The scientists put each component into different nanoparticles, which carried them to the right part of the plant, and helped regulate their amount. (If the concentration of the molecules is too heavy, it can be toxic to the plants.) To get the particles into plant leaves, the researchers first suspended the particles in a solution, then immersed the plants, and then exposed the plants to high pressure. The pressure forced the particles into the leaves through tiny pores called stomata.
Early attempts produced plants that glowed for about 45 minutes. Further tweaking has improved that time to 3.5 hours. The light generated by one 10-centimeter watercress seedling is currently about one-thousandth of the amount needed to read by, but the researchers are confident they can increase the light — and its duration — by continuing to manipulate the components’ concentration and release rates.
“These plants are not going to be searchlights or floodlights, but we’ve calculated that they can have a level of brightness and duration that will serve many important applications,” Kwak said. “The nearest term applications will be low-intensity indoor lighting, used routinely in architecture. Our numbers are not far off from the required light intensity for these applications.”
As for future streetlights, “the problem of the streetlamp, in the current definition, is a challenge in that a certain level of illumination is required,” she said. However, “if we rethink what we need for transportation lighting, it may be possible. For example, instead of high-intensity illumination spaced relatively far apart, more densely spaced, lower intensity lighting could be substituted.”
Even better, Strano believes they will be able to develop a way to paint or spray the nanoparticles onto plant leaves, which could make it easier to turn trees and other large plants into light sources. “Our target is to perform one treatment when the plant is a seedling or a mature plant, and have it last for the lifetime of the plant,” he said. Recharging would occur naturally via photosynthesis. “Our work very seriously opens up the doorway to streetlamps that are nothing but treated trees, and to indirect lighting around homes.”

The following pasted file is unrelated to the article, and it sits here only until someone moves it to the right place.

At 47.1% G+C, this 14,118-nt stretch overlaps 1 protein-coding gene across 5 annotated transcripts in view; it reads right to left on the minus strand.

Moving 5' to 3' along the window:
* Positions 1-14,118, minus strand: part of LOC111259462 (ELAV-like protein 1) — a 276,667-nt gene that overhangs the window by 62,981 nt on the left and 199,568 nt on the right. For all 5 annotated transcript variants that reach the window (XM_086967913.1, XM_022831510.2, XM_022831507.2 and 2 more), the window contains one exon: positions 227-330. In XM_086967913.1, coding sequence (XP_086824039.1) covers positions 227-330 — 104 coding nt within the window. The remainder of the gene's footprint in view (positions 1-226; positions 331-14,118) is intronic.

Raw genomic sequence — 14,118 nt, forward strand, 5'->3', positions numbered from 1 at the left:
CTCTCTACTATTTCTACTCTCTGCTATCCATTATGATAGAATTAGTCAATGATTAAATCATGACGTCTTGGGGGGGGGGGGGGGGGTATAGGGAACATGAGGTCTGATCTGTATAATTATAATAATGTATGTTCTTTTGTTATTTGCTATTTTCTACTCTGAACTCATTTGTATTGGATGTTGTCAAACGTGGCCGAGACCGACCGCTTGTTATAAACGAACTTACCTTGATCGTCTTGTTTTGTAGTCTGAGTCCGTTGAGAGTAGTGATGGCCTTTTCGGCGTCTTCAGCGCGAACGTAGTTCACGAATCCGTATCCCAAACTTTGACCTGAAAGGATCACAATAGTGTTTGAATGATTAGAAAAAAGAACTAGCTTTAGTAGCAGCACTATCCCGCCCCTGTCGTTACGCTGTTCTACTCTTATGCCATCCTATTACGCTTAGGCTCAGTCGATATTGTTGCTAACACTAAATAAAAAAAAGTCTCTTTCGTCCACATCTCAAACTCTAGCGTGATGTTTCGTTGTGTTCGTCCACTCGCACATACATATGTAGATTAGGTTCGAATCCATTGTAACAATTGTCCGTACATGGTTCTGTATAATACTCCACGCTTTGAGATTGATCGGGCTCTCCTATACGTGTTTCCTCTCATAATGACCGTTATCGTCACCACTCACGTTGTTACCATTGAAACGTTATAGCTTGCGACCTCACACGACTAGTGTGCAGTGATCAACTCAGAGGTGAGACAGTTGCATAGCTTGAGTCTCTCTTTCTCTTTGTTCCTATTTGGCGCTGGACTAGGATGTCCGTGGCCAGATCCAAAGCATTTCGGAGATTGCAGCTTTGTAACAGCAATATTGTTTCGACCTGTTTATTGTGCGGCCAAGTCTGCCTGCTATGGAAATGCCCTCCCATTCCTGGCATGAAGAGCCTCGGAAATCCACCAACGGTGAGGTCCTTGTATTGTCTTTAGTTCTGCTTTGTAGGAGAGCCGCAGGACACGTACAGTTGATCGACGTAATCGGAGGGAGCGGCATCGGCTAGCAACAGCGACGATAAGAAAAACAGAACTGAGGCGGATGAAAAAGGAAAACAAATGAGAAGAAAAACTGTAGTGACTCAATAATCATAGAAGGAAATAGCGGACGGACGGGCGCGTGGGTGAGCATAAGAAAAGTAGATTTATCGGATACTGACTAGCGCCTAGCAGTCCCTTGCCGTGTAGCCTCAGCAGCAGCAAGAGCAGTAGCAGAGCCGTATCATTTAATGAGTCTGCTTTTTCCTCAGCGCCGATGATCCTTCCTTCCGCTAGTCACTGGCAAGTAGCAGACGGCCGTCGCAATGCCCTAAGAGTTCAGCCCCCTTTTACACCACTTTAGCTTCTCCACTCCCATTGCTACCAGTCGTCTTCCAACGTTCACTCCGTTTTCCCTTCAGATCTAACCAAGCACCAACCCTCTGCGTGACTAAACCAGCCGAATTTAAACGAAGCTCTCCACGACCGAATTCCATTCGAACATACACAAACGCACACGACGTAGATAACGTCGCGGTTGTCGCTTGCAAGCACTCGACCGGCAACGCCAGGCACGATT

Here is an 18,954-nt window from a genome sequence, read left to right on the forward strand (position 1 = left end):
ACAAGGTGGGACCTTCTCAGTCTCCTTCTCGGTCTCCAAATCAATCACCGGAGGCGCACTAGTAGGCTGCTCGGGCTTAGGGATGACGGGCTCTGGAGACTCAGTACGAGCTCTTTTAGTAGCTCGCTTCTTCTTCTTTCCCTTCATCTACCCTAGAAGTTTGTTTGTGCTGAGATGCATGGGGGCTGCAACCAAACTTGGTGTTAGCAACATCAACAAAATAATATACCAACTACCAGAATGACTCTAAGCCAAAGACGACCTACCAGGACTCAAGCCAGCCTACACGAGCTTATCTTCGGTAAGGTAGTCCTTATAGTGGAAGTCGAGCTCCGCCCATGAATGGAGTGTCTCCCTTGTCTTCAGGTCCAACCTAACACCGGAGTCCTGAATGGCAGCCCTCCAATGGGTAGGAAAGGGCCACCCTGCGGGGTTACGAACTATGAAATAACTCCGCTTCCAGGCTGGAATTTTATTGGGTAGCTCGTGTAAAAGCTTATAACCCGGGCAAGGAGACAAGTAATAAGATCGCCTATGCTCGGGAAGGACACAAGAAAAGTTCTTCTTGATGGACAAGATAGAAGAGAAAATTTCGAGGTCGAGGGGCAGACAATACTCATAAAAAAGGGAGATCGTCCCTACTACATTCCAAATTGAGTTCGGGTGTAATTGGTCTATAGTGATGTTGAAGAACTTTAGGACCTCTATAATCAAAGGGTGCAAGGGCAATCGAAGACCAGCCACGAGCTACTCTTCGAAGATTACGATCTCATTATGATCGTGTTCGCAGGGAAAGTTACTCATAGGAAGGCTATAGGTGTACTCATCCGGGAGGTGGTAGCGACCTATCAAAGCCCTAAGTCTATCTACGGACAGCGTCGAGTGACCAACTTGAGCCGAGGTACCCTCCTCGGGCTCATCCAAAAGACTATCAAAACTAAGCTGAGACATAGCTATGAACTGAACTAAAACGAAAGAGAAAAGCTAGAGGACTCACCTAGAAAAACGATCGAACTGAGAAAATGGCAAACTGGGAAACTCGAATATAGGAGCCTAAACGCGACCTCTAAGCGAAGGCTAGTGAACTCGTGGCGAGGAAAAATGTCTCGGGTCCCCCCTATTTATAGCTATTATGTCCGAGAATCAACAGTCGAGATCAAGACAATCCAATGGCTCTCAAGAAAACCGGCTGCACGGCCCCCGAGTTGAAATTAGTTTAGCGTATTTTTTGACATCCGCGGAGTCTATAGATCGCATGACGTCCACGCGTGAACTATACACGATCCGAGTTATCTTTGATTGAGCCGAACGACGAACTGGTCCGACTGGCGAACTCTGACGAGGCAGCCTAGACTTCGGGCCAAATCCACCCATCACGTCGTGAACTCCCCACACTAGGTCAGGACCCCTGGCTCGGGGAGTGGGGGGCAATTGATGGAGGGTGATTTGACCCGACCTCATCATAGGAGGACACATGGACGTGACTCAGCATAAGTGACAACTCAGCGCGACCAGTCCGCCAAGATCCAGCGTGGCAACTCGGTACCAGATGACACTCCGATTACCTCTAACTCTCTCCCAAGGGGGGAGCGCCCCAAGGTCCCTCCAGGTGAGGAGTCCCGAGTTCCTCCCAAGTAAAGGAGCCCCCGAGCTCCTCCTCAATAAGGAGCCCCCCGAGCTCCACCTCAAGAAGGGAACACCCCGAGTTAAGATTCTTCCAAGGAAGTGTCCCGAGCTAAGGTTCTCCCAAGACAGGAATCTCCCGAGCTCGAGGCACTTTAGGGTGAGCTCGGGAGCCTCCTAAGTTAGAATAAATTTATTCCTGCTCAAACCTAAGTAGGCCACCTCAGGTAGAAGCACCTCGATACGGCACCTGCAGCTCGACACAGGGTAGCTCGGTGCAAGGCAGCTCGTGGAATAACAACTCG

Kwak has reassuring news for those with a “black thumb,” who complain they kill every plant they touch. “With our technology, the plants don’t have to be grown or planted in any fashion,” she said. “We infused our nanoparticles to the mature plants that we seeded and watered with no special care or treatment. Also, you can select plants that are relatively easy to take care of, since our light-emitting plants are not limited by species.”
The scientists also know how to turn the lights off. They add nanoparticles carrying a luciferase inhibitor. This means it might be possible to design light-producing plants that shut off in response to an environmental stimulus, such as sunlight.
Glowing plants “are the ultimate in bionic, sustainable illumination, relying on no human infrastructure,” Kwak said. “Plants are already well adapted to the outdoor environment. They self-repair, they already exist in the places where we would like lamps to function, they live and persist through weather events, they access their own water, and they do all of this autonomously.”
Marlene Cimons writes for Nexus Media, a syndicated newswire covering climate, energy, policy, art and culture.